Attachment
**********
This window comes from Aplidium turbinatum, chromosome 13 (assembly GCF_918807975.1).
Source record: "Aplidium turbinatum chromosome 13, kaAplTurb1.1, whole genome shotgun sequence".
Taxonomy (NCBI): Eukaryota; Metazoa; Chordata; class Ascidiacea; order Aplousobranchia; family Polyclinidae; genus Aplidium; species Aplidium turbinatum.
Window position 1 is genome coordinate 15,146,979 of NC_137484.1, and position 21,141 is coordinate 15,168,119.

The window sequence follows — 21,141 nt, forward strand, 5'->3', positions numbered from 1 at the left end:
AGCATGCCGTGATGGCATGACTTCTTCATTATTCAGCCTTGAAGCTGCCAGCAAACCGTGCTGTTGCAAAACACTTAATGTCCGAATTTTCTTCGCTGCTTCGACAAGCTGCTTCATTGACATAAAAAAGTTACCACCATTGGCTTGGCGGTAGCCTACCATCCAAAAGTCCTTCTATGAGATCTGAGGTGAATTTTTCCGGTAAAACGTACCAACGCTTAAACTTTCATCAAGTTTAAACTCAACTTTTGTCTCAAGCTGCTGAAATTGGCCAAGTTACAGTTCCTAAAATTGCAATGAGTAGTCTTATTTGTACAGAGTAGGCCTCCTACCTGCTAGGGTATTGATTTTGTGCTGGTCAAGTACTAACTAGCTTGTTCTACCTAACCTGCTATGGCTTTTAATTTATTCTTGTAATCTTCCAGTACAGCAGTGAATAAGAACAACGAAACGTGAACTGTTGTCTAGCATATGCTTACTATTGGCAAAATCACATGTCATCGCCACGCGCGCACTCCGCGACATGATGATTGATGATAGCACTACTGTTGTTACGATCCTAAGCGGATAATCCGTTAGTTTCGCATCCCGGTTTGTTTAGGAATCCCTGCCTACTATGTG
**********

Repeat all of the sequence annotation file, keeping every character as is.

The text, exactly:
This window comes from Aplidium turbinatum, chromosome 13 (assembly GCF_918807975.1).
Source record: "Aplidium turbinatum chromosome 13, kaAplTurb1.1, whole genome shotgun sequence".
Taxonomy (NCBI): Eukaryota; Metazoa; Chordata; class Ascidiacea; order Aplousobranchia; family Polyclinidae; genus Aplidium; species Aplidium turbinatum.
Window position 1 is genome coordinate 15,146,979 of NC_137484.1, and position 21,141 is coordinate 15,168,119.

The window sequence follows — 21,141 nt, forward strand, 5'->3', positions numbered from 1 at the left end:
AGCATGCCGTGATGGCATGACTTCTTCATTATTCAGCCTTGAAGCTGCCAGCAAACCGTGCTGTTGCAAAACACTTAATGTCCGAATTTTCTTCGCTGCTTCGACAAGCTGCTTCATTGACATAAAAAAGTTACCACCATTGGCTTGGCGGTAGCCTACCATCCAAAAGTCCTTCTATGAGATCTGAGGTGAATTTTTCCGGTAAAACGTACCAACGCTTAAACTTTCATCAAGTTTAAACTCAACTTTTGTCTCAAGCTGCTGAAATTGGCCAAGTTACAGTTCCTAAAATTGCAATGAGTAGTCTTATTTGTACAGAGTAGGCCTCCTACCTGCTAGGGTATTGATTTTGTGCTGGTCAAGTACTAACTAGCTTGTTCTACCTAACCTGCTATGGCTTTTAATTTATTCTTGTAATCTTCCAGTACAGCAGTGAATAAGAACAACGAAACGTGAACTGTTGTCTAGCATATGCTTACTATTGGCAAAATCACATGTCATCGCCACGCGCGCACTCCGCGACATGATGATTGATGATAGCACTACTGTTGTTACGATCCTAAGCGGATAATCCGTTAGTTTCGCATCCCGGTTTGTTTAGGAATCCCTGCCTACTATGTG